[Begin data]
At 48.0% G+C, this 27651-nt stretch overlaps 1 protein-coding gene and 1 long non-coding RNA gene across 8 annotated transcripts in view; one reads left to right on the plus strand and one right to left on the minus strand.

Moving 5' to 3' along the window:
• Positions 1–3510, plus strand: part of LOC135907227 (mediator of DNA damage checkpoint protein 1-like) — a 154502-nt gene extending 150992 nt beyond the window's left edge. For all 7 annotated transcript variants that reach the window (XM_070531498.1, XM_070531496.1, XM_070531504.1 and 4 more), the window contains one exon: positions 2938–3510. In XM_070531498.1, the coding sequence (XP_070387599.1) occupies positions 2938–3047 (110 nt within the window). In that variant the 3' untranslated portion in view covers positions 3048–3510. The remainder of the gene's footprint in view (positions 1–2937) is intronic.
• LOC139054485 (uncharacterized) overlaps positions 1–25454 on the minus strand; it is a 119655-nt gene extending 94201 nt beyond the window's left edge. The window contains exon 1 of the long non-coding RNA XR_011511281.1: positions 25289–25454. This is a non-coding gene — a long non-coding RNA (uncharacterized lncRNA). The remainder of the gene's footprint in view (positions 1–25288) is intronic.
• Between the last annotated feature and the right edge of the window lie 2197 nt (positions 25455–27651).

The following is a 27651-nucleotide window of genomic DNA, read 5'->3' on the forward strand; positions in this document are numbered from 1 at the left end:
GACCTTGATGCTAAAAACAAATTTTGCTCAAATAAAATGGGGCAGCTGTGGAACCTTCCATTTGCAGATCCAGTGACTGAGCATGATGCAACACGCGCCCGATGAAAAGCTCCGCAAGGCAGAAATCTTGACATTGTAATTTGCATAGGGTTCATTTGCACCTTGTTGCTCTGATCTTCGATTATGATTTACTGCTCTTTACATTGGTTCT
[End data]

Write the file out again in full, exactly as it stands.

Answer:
At 48.0% G+C, this 27651-nt stretch overlaps 1 protein-coding gene and 1 long non-coding RNA gene across 8 annotated transcripts in view; one reads left to right on the plus strand and one right to left on the minus strand.

Moving 5' to 3' along the window:
• Positions 1–3510, plus strand: part of LOC135907227 (mediator of DNA damage checkpoint protein 1-like) — a 154502-nt gene extending 150992 nt beyond the window's left edge. For all 7 annotated transcript variants that reach the window (XM_070531498.1, XM_070531496.1, XM_070531504.1 and 4 more), the window contains one exon: positions 2938–3510. In XM_070531498.1, the coding sequence (XP_070387599.1) occupies positions 2938–3047 (110 nt within the window). In that variant the 3' untranslated portion in view covers positions 3048–3510. The remainder of the gene's footprint in view (positions 1–2937) is intronic.
• LOC139054485 (uncharacterized) overlaps positions 1–25454 on the minus strand; it is a 119655-nt gene extending 94201 nt beyond the window's left edge. The window contains exon 1 of the long non-coding RNA XR_011511281.1: positions 25289–25454. This is a non-coding gene — a long non-coding RNA (uncharacterized lncRNA). The remainder of the gene's footprint in view (positions 1–25288) is intronic.
• Between the last annotated feature and the right edge of the window lie 2197 nt (positions 25455–27651).

The following is a 27651-nucleotide window of genomic DNA, read 5'->3' on the forward strand; positions in this document are numbered from 1 at the left end:
GACCTTGATGCTAAAAACAAATTTTGCTCAAATAAAATGGGGCAGCTGTGGAACCTTCCATTTGCAGATCCAGTGACTGAGCATGATGCAACACGCGCCCGATGAAAAGCTCCGCAAGGCAGAAATCTTGACATTGTAATTTGCATAGGGTTCATTTGCACCTTGTTGCTCTGATCTTCGATTATGATTTACTGCTCTTTACATTGGTTCT